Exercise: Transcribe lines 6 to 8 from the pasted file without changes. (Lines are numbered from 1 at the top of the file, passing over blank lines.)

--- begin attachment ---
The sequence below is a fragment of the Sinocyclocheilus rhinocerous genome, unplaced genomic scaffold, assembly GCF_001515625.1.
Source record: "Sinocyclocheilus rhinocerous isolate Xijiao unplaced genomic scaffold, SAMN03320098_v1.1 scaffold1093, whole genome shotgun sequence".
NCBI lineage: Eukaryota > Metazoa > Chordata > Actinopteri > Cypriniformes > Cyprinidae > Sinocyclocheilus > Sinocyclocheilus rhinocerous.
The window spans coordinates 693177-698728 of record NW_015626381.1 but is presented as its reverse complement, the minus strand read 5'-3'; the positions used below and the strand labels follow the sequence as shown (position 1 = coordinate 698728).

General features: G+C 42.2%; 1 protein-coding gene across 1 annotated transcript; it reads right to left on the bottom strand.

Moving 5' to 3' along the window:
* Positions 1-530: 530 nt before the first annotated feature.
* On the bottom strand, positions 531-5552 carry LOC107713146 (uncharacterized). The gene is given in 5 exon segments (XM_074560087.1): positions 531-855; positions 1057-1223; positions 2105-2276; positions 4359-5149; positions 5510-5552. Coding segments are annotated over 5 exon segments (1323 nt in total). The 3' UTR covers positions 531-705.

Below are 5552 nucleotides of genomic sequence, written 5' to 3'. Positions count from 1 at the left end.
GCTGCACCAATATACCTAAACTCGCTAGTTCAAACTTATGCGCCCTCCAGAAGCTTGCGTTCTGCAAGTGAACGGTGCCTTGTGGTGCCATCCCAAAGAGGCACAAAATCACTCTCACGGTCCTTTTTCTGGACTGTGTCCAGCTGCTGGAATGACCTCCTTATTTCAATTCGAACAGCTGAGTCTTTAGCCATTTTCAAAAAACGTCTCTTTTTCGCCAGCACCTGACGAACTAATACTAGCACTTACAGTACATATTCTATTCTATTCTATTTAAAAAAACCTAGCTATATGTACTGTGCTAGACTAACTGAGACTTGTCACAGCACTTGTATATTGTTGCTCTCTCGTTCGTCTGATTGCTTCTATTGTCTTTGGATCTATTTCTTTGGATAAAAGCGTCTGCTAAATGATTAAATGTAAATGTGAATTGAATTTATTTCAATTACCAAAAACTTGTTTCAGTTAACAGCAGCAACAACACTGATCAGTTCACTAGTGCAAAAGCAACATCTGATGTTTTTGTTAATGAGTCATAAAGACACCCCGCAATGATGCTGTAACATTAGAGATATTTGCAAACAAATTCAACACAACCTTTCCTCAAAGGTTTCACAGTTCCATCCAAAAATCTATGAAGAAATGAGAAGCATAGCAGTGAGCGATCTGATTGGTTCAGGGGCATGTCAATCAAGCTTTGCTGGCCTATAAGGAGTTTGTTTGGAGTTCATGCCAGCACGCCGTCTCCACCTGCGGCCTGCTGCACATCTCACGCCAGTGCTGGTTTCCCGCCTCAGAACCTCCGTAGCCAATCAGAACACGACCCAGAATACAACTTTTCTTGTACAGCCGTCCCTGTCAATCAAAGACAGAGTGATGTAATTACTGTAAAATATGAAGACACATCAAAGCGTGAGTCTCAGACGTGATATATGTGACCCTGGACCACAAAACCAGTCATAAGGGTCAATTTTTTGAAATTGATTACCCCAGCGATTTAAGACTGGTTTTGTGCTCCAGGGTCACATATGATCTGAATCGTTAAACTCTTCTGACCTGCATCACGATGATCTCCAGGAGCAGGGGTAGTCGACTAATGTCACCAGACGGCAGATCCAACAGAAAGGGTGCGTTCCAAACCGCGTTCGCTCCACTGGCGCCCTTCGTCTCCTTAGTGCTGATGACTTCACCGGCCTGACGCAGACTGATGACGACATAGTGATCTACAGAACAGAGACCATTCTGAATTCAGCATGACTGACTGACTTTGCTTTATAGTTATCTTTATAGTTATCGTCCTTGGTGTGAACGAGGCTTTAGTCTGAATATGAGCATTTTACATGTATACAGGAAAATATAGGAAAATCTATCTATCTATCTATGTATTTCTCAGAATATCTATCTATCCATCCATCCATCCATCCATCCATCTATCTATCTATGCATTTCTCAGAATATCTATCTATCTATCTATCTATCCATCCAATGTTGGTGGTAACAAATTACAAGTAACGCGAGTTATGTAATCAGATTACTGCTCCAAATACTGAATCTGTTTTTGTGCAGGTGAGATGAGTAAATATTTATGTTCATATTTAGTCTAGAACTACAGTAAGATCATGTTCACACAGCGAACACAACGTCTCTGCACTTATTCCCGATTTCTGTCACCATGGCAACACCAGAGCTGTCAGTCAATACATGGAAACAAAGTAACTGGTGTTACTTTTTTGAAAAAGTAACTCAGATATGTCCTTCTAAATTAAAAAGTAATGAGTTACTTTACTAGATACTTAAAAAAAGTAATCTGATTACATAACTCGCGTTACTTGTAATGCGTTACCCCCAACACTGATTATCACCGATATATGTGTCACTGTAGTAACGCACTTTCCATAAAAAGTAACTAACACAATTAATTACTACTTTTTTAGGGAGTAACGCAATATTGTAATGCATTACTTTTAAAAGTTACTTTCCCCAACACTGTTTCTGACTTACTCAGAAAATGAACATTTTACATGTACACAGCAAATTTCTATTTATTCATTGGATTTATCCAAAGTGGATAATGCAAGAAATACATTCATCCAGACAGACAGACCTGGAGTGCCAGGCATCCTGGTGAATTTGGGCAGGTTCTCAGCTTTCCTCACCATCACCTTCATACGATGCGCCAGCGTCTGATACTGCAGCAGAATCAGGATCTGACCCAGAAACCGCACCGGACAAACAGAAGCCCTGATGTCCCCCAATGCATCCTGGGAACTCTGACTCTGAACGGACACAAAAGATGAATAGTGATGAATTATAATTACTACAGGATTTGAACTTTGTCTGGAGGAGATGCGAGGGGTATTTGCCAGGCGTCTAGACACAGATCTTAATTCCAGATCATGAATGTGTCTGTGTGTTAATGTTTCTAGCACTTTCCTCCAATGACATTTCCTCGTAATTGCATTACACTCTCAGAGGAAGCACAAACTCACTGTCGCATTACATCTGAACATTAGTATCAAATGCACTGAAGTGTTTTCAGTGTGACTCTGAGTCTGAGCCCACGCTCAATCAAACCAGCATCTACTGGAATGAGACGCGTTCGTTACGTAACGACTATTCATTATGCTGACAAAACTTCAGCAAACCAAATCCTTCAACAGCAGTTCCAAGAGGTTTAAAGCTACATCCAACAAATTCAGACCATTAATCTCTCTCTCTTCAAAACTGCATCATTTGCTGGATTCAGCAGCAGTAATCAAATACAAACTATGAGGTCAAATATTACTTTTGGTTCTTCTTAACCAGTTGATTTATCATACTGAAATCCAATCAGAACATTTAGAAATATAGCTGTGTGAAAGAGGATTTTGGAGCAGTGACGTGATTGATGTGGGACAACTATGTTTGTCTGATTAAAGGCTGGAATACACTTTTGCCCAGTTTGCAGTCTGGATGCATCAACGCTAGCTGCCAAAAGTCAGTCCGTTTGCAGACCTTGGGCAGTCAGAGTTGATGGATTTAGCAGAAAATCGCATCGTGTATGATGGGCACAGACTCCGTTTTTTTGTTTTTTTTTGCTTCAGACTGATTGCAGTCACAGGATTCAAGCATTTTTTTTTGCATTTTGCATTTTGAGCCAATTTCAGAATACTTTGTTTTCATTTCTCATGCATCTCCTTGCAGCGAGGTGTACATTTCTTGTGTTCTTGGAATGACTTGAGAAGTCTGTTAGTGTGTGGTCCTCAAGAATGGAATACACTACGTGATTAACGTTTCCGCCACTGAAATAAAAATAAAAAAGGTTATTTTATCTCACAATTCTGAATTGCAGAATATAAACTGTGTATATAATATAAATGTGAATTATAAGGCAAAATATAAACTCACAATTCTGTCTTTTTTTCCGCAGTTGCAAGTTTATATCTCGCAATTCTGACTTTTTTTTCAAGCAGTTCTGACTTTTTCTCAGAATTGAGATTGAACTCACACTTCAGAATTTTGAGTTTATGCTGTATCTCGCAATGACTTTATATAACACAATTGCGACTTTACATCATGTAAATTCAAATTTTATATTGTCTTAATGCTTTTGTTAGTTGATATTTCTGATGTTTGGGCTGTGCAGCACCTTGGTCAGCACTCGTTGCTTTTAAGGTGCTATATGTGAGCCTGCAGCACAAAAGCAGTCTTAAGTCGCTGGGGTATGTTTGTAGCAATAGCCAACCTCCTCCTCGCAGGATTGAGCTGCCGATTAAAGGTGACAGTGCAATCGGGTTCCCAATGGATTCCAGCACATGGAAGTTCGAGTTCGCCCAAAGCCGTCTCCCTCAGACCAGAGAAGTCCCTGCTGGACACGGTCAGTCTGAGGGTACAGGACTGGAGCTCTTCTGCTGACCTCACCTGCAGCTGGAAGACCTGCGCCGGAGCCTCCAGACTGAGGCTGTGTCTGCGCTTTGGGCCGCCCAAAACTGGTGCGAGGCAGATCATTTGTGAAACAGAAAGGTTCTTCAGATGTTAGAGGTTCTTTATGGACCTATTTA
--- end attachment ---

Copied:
Moving 5' to 3' along the window:
* Positions 1-530: 530 nt before the first annotated feature.
* On the bottom strand, positions 531-5552 carry LOC107713146 (uncharacterized). The gene is given in 5 exon segments (XM_074560087.1): positions 531-855; positions 1057-1223; positions 2105-2276; positions 4359-5149; positions 5510-5552. Coding segments are annotated over 5 exon segments (1323 nt in total). The 3' UTR covers positions 531-705.